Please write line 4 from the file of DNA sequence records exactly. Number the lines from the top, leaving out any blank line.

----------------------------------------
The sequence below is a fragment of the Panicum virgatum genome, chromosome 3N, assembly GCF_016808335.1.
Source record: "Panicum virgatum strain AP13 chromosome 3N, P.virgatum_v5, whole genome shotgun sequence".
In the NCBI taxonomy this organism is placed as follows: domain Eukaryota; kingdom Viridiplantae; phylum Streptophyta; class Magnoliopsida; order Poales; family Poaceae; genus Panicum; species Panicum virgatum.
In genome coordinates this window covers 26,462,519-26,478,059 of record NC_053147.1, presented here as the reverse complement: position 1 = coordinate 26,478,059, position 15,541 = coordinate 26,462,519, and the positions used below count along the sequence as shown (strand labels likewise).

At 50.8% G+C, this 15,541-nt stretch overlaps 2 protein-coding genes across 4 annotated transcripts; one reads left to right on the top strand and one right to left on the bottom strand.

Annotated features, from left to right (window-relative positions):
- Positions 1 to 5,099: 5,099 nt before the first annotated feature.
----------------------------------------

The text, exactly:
In genome coordinates this window covers 26,462,519-26,478,059 of record NC_053147.1, presented here as the reverse complement: position 1 = coordinate 26,478,059, position 15,541 = coordinate 26,462,519, and the positions used below count along the sequence as shown (strand labels likewise).